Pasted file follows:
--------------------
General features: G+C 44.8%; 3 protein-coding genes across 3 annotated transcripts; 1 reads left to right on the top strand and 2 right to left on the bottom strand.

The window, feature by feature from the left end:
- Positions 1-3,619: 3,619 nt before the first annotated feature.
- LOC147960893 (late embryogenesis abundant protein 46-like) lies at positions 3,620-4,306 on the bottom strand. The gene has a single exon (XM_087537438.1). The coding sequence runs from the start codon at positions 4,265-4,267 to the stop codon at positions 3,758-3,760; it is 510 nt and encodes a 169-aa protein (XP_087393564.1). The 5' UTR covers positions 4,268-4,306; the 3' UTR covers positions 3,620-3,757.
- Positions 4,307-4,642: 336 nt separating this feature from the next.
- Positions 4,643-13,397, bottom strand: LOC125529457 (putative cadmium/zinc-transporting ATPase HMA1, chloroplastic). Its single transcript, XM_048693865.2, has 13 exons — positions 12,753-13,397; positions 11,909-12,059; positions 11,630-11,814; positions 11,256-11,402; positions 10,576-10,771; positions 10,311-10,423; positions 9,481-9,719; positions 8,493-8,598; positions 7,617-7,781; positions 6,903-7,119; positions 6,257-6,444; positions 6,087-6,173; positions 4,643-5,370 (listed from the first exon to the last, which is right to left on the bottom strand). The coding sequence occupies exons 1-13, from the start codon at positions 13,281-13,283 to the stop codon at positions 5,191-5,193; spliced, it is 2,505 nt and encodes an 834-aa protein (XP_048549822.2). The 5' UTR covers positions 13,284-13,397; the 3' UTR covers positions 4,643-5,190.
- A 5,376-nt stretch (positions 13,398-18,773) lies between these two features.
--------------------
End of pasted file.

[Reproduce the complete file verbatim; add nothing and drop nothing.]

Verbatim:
General features: G+C 44.8%; 3 protein-coding genes across 3 annotated transcripts; 1 reads left to right on the top strand and 2 right to left on the bottom strand.

The window, feature by feature from the left end:
- Positions 1-3,619: 3,619 nt before the first annotated feature.
- LOC147960893 (late embryogenesis abundant protein 46-like) lies at positions 3,620-4,306 on the bottom strand. The gene has a single exon (XM_087537438.1). The coding sequence runs from the start codon at positions 4,265-4,267 to the stop codon at positions 3,758-3,760; it is 510 nt and encodes a 169-aa protein (XP_087393564.1). The 5' UTR covers positions 4,268-4,306; the 3' UTR covers positions 3,620-3,757.
- Positions 4,307-4,642: 336 nt separating this feature from the next.
- Positions 4,643-13,397, bottom strand: LOC125529457 (putative cadmium/zinc-transporting ATPase HMA1, chloroplastic). Its single transcript, XM_048693865.2, has 13 exons — positions 12,753-13,397; positions 11,909-12,059; positions 11,630-11,814; positions 11,256-11,402; positions 10,576-10,771; positions 10,311-10,423; positions 9,481-9,719; positions 8,493-8,598; positions 7,617-7,781; positions 6,903-7,119; positions 6,257-6,444; positions 6,087-6,173; positions 4,643-5,370 (listed from the first exon to the last, which is right to left on the bottom strand). The coding sequence occupies exons 1-13, from the start codon at positions 13,281-13,283 to the stop codon at positions 5,191-5,193; spliced, it is 2,505 nt and encodes an 834-aa protein (XP_048549822.2). The 5' UTR covers positions 13,284-13,397; the 3' UTR covers positions 4,643-5,190.
- A 5,376-nt stretch (positions 13,398-18,773) lies between these two features.